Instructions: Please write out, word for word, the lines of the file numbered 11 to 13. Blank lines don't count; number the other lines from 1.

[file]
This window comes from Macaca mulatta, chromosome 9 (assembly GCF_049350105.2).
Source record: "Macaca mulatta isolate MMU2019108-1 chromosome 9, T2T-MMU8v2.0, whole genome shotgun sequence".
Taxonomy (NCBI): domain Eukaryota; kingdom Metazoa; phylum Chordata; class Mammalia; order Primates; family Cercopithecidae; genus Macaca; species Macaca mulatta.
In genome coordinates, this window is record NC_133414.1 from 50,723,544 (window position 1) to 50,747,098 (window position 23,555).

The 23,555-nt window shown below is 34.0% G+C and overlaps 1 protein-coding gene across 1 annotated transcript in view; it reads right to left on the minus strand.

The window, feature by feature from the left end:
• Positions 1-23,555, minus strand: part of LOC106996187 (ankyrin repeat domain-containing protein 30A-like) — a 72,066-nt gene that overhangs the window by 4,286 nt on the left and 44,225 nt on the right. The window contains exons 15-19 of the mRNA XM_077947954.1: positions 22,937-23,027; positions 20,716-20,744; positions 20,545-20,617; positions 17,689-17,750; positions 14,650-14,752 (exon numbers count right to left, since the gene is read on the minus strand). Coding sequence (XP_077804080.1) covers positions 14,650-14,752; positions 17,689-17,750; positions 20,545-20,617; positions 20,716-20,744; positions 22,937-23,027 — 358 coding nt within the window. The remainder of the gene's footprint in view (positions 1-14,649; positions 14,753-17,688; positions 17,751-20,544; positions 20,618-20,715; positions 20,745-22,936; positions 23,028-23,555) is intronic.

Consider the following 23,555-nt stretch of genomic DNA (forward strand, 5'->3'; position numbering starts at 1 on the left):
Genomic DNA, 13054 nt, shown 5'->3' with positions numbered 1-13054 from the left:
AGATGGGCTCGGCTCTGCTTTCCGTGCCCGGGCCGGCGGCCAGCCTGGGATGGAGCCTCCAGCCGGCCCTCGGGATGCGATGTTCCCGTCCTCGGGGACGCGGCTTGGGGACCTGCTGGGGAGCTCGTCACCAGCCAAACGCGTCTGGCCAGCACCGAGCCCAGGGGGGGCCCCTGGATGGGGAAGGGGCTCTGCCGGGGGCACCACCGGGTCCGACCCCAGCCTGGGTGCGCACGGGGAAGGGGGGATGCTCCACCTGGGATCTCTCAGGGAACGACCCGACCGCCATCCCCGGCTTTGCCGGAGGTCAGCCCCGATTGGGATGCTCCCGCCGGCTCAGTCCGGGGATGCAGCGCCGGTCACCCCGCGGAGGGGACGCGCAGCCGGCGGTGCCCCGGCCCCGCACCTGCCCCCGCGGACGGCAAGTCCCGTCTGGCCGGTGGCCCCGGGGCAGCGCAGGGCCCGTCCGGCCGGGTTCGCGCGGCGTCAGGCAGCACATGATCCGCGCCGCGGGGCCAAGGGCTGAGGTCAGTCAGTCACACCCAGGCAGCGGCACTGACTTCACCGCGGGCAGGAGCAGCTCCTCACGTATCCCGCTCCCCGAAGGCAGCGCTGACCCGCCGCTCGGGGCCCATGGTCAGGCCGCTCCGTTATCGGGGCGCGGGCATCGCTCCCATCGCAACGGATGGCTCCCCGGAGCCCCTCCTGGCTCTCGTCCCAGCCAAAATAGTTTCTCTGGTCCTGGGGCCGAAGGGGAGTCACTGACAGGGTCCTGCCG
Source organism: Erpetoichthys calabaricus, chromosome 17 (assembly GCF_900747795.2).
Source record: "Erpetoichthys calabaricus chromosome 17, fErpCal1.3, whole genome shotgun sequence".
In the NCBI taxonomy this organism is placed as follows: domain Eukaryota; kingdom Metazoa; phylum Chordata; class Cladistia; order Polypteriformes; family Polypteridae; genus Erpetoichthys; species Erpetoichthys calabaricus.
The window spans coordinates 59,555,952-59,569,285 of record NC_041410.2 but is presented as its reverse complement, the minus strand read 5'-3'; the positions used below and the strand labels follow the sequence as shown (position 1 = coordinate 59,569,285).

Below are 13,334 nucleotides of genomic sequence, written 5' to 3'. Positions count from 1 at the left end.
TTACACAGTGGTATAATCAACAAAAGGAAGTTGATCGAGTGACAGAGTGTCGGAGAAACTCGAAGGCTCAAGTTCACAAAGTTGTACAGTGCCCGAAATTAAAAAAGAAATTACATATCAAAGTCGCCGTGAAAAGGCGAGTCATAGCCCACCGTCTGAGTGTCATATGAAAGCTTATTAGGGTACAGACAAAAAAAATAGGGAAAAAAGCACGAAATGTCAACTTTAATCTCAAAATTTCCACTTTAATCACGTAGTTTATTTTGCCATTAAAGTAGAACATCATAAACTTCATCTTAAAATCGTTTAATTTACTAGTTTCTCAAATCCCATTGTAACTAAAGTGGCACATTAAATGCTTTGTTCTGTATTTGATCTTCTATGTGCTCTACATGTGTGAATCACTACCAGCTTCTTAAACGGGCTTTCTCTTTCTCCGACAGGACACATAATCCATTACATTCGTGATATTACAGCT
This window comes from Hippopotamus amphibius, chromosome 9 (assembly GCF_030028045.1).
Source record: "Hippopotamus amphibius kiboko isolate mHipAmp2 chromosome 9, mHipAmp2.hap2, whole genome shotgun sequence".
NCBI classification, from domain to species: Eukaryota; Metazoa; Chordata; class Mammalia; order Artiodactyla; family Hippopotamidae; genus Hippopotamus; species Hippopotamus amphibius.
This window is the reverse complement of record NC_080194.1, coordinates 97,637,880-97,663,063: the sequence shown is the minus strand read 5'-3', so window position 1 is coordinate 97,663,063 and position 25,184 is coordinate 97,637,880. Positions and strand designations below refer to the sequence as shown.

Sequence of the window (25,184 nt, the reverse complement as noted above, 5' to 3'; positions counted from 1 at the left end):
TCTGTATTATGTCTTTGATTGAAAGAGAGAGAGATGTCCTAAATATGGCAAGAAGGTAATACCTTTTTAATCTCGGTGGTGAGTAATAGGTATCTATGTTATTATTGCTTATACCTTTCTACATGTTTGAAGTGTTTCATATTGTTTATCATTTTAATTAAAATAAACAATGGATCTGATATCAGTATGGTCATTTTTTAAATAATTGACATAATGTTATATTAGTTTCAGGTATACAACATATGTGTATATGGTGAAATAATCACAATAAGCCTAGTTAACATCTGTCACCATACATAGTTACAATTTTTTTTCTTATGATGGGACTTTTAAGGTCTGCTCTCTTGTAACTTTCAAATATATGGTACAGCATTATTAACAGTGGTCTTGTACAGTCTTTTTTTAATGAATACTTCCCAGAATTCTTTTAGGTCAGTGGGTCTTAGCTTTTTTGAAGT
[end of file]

Source organism: Erpetoichthys calabaricus, chromosome 17 (assembly GCF_900747795.2).
Source record: "Erpetoichthys calabaricus chromosome 17, fErpCal1.3, whole genome shotgun sequence".
In the NCBI taxonomy this organism is placed as follows: domain Eukaryota; kingdom Metazoa; phylum Chordata; class Cladistia; order Polypteriformes; family Polypteridae; genus Erpetoichthys; species Erpetoichthys calabaricus.